• For most "first races of the year",  nobody is in peak shape...except for that one guy. Relax and enjoy the run.
Photo by Glenn Tachiyama.

HAGG LAKE 50K/25K (blog) (video)
  • Don't fight the mud, the mud will always win.
  • Blackberry bushes make a poor bathroom.
  • 40 degrees Fahrenheit and raining is cold, wear a shirt.
  • Ice baths help recovery...A LOT
  • You are 60% more likely to wipeout in front of Paul's camera.
Photo by Paul Nelson.

  • Bonking at mile 2 is a terrible way to start a race, but it's better to start slow and finish strong than vise versa.
  • Will Emerson is a smart runner.
  • Not caring about how you place is a great way to enjoy a race.
Photo by Paul Nelson.

  • Juggling a soccer ball minutes before a race is a terrible way to warm up your quads, especially when they were hammered from the day before.
Photo by Glenn Tachiyama.

  • Don't eat 1000 calories for breakfast before the race, or you will throw up at mile 6.
  • Don't start a 50 miler at a fast pace, especially with 1000 calories in your stomach. You will throw up at mile 6.
Photo by Glenn Tachiyama.

MACDONALD FOREST 50K - 3rd place
  • Andrew Miller is a badass.
  • Hokas are terrible in mud.
  • 2 weeks barely isn't enough time to recover from a 50 miler.
Photo by Glenn Tachiyama.

  • Hokas serve their purpose in preserving my legs for a 50 mile weekend with 16,000' of climbing.
  • I probably shouldn't have done the last 25K loop of the race, my knees were a bit shot.
Photo by Samantha de la Vega.

WESTERN STATES 100 MILER - 22nd Place (blog)
  • My Family is awesome.
  • Don't get a deep tissue massage 2 days before a 100 mile race. My hamstrings were still sore for the first 50 miles.
  • Don't consume S-caps when you've never really consumed S-caps before. They're quite potent, and they can fuck with your gut.
  • A fun game: Try to drop your pacer every time they go to the bathroom.
  • I still haven't figured out why I threw up at mile 93, but I felt amazing afterwards.
  • By starting off the race relatively slow (not by choice, my knees were painful in the canyons), I had a strong final 40 miles. By the time I finished, I wished the race were 5 miles longer so I could try to catch more people.
  • I'm immune to poison oak! I think...I haven't tried wiping my ass with it yet.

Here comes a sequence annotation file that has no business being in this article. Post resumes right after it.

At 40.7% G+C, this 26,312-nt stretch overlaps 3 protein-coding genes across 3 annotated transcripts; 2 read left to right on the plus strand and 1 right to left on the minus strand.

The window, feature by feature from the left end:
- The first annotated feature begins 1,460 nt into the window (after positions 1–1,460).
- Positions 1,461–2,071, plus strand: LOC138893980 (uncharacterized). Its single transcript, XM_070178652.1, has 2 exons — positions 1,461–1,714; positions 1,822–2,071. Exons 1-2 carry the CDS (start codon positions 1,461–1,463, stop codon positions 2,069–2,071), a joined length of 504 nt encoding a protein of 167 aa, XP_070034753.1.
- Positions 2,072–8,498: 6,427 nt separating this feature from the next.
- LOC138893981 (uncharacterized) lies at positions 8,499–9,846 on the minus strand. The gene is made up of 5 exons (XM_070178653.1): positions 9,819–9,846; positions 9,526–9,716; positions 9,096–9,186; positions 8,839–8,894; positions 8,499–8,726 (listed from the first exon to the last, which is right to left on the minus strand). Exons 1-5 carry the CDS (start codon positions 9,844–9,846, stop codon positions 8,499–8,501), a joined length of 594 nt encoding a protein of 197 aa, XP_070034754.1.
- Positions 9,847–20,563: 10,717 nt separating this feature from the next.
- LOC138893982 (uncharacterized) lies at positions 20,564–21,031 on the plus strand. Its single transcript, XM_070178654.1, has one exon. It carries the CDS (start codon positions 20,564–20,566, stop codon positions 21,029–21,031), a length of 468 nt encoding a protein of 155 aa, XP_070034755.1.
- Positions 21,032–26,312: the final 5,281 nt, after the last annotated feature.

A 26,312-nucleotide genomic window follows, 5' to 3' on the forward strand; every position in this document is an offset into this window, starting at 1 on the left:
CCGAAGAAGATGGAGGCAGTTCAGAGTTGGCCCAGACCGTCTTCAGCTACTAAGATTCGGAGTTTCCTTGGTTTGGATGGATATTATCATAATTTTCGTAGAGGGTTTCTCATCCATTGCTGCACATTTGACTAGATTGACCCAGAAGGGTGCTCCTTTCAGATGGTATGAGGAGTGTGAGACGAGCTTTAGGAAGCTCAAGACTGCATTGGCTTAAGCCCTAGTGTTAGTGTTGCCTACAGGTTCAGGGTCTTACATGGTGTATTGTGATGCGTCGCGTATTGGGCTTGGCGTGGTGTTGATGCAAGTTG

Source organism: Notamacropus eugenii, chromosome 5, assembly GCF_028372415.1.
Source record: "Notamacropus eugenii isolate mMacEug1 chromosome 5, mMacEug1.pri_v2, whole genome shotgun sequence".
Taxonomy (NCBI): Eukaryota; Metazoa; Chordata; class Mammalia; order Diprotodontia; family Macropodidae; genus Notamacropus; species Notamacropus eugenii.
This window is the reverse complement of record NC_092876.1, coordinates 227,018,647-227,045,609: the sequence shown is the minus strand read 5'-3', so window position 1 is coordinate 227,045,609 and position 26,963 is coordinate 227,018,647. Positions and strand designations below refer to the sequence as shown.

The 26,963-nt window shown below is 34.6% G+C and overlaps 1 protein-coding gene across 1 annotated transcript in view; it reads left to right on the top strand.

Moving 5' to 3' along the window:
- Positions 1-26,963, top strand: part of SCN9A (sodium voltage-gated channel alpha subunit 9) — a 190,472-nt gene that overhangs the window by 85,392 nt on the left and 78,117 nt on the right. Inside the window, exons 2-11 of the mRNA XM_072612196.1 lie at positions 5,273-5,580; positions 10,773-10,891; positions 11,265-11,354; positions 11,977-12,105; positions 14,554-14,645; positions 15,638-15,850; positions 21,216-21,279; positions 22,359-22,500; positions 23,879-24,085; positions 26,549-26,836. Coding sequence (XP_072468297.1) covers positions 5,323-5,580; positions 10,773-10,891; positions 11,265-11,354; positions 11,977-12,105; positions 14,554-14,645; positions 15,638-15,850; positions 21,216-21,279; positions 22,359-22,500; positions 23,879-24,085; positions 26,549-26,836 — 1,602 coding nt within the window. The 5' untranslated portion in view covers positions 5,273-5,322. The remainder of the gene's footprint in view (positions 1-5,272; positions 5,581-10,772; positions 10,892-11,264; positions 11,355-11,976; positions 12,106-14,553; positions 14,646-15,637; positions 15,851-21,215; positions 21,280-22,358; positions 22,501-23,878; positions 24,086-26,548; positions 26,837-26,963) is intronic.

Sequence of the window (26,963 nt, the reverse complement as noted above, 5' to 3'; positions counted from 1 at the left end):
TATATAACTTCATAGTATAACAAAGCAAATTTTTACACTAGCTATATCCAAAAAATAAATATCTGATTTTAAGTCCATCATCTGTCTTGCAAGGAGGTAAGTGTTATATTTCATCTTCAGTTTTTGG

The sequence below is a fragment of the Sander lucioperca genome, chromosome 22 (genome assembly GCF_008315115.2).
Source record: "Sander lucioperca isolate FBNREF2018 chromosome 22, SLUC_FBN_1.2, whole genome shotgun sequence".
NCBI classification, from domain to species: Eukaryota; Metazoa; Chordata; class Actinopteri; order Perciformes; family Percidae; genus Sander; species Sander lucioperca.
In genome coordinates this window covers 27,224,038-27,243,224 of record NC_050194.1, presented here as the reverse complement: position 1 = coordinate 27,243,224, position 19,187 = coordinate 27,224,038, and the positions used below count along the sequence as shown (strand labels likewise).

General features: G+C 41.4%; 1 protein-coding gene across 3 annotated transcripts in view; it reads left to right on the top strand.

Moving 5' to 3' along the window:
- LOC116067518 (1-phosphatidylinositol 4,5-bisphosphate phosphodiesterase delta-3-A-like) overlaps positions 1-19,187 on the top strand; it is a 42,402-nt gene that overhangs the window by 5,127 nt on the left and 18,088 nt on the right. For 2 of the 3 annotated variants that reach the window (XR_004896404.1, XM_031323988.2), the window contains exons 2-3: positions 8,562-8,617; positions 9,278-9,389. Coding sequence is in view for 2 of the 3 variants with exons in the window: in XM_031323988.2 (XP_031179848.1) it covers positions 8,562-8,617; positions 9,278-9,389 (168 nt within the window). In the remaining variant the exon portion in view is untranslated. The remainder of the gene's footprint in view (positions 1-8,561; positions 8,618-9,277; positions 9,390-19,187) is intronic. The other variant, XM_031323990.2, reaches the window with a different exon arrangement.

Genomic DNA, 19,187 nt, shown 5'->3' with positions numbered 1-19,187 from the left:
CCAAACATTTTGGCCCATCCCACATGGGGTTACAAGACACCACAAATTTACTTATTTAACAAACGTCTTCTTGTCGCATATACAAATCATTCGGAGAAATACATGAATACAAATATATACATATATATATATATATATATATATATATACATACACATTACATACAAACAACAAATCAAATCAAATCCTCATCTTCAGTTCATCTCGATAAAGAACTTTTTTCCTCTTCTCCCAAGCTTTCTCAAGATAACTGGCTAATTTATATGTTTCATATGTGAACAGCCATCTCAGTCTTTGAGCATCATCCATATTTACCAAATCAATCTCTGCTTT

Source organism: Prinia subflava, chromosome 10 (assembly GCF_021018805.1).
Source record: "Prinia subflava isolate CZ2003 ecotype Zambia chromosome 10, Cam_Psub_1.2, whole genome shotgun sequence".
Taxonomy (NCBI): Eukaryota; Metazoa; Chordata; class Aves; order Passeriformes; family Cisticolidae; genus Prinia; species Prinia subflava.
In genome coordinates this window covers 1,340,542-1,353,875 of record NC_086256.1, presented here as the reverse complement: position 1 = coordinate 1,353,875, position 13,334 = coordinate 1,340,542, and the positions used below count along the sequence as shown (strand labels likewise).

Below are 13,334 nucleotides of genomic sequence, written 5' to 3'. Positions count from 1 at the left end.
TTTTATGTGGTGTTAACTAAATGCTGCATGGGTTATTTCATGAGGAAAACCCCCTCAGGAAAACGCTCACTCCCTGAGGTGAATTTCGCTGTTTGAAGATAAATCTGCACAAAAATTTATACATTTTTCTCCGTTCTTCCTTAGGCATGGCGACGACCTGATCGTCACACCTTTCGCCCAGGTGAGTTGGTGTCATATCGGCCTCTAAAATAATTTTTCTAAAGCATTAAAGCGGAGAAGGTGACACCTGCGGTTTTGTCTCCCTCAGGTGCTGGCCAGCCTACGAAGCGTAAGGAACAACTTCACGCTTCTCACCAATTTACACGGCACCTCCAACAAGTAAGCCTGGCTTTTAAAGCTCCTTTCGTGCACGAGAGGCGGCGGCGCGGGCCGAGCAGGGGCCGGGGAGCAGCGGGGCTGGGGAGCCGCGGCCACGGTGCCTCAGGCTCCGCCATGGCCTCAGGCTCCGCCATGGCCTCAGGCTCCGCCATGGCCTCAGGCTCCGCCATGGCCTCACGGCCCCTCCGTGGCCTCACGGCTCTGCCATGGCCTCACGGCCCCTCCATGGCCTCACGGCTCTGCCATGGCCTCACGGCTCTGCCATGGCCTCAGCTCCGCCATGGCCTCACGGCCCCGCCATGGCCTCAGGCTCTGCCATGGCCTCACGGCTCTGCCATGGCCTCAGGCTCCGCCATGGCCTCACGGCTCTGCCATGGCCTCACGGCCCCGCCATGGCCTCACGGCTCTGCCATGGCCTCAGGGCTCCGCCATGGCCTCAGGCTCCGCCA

Andrew and me running stride for stride at Foresthill. Photo by Brooks Leman.

  • Before drinking from the spray bottle, make sure your crew members aren't filling it with grey water.
Photo by AdventureCORPS.

SQUAMISH 50 Mile - 13th Place
  • Don't wear sunglasses for this race, the forest is super dark and dense.
  • Run this race, and you will understand why Gary Robbins dominates at the H.U.R.T 100. The terrain is technical and relentlessly hilly, but holy crap it's fun!
  • Be ready to give a public speech after you finish the 50 miler.
Photo by the Lovely Catherine Yu.

VOLCANIC 50K - 1st Place (blog) (video)
  • Every now and then, you have a perfect race.
Photo by Paul Nelson.

  • This trail is incredible. Do it if you ever get a chance!
  • A supported 3 day circumnavigation is incredibly enjoyable, but it should be treated like a 100 mile race in terms or training and tapering.
  • Stacie is an Angel.
Day 3. Photo by Gary Robbins.

  • Just because you sign up for a race, doesn't mean you should run it. My body was still destroyed from circumnavigating Mt. Rainier just 2 weeks prior, and I probably shouldn't have started the race. Big thanks to Joe Chick for the good company through the long day!
Photo by Glenn Tachiyama, taken immediately after I was
rolling my left ass on a rock for some myofascial release.


I owe a lot to these folks who have been a huge support in keeping me strong, healthy, injury-free, and well fed. Thank you for everything, and I'm looking forward to 2015!


I read "Unbroken" while recovering from my heart surgery, severe plantar fasciitis, and other unfortunate events in 2012. Since then, I've never taken my health, or my life, for granted. I just want to take my legs as far as possible before I can't anymore.

I heard the movie was okay, but the book is amazing. Read "Unbroken" if you haven't already, it's an incredible story.